This summer we went to a Shakespeare in the park event. We even saw Hamlet, and I can’t for the life of me figure out how anyone gets what in the hell is going on. Maybe I was just restless, because I can’t sit that long on the ground.

So no, I can’t summarize the plot in a 140 character Tweet. instead, I’ll write it’s most famous line in Twitterese; “2b or not 2b”.

2. The plot of Star Wars; “Die Hard for Retards”.

3. My life story; “Uselessly ahead of the curve.”

4. My day so far: I’m already ahead at getting behind.

Year of the beard comes to an end


I heard Trump didn’t pick John Bolton as Secretary of State because he hates facial hair. So, on January 1st 2017, I stopped shaving and grew a real beard. I did keep it trimmed, but managed to keep the beard for a whole year.

Today, I shaved it off and now I feel totally out of place here in Norcal as every guy over 30 seems to have one. Also, it’s been a year, and the moron is still in office, though not much longer. Here’s to hoping shaving didn’t jinx anything.

642 things to write about


My Secret Santa got me a booked called “642 Tiny Things to Write About“. I thought Id use it as a way to get unstuck when writing blog posts.

The first two entries are:

  • Write yesterdays fortune cookie. It got everything wrong.
  • Write last years fortune cookie. It got everything right.

Im assuming some people have fortune cookies on New Year’s Eve. I don’t. So I’ll pretend I did. The last fortune I can remember was when I was a kid. It said, “Be kind to pigeons and they’ll make a statue of you.” I was probably about 8 at the time, so I thought it meant pigeons would build the statue, presumably out of turds.

If it got everything wrong
I picture the scene from “High Anxiety” whell Mel Brooks runs, but he can’t hide, from all the pigeons in the park. It’s a parody of “The Birds”. He seeks shelter in a shed, but they find a hole in the skylight.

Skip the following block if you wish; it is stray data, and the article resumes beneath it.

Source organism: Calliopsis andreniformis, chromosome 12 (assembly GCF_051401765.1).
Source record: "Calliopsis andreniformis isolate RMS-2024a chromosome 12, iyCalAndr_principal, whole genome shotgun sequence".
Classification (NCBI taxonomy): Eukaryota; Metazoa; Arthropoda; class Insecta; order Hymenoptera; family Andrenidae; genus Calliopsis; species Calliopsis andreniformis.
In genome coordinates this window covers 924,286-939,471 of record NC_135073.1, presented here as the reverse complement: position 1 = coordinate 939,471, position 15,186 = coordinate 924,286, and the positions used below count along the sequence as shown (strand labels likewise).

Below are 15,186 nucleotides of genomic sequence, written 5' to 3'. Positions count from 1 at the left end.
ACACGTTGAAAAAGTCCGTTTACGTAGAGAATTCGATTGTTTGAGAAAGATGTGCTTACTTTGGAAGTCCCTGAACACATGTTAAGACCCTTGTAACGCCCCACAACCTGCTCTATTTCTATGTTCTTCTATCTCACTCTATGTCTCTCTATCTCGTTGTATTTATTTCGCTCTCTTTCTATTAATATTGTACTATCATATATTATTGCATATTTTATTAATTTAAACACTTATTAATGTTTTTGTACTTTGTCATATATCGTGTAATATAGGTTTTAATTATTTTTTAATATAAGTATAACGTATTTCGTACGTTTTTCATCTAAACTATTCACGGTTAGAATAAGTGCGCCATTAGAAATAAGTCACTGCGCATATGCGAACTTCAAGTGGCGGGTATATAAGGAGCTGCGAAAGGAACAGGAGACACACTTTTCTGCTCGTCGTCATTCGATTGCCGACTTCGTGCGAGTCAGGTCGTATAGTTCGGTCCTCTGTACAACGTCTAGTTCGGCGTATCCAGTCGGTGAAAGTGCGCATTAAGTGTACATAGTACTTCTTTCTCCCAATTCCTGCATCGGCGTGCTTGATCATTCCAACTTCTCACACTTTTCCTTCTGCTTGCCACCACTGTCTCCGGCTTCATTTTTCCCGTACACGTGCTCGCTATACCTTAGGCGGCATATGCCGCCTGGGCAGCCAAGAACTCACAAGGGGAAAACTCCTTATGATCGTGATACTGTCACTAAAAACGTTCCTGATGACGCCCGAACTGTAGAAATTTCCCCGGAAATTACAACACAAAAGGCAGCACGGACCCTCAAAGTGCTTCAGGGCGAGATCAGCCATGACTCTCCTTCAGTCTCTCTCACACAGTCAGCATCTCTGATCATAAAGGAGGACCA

If it got everythign right
I picture them erecting a statue of me in the park. I’d be wearing a DeKalb seed corn cap. When I was a kid, a pigeon shat on the bill of mine. All I heard was a loud tap, and felt the wet fresh plop. I eventually ripped the bill off that hat.

The Shape of Water


The last movie I saw in theaters was “Hidden Figures”. That means I don’t get out enough, or I won’t see anything unless it has Octavia Spencer in it. We checked out “The Shape of Water” at our local arthouse theatre. It’s one of those places that serves alcohol and food while you watch.

Overall, I dug the movie. It was Guillermo Del Toro had written, directed, and produced “Splash” meets “E.T.” The plot was predictable, but the scenery and attention to details recreating an early sixties cold war vibe worked. I especially liked the ratty apartment above the Balitmore theater Sally Hawkins and Richard Jenkins characters lived in.


Sally Hawkins and Octavia Spencer

As for the actors, Octavia Spencer’s character was a 60s cliché, Sally Hawkins was corny, but effective, and Richard Jenkins was a decent funny sidekick (I still can’t think of him as anything but the dad in Stepbrothers).

The best performance was Michael Shannon who just looks like he was drawn as a villain for a comic book.


Michael Shannon

The movie is worth seeing whether you like special effects or weird human on humanoid action.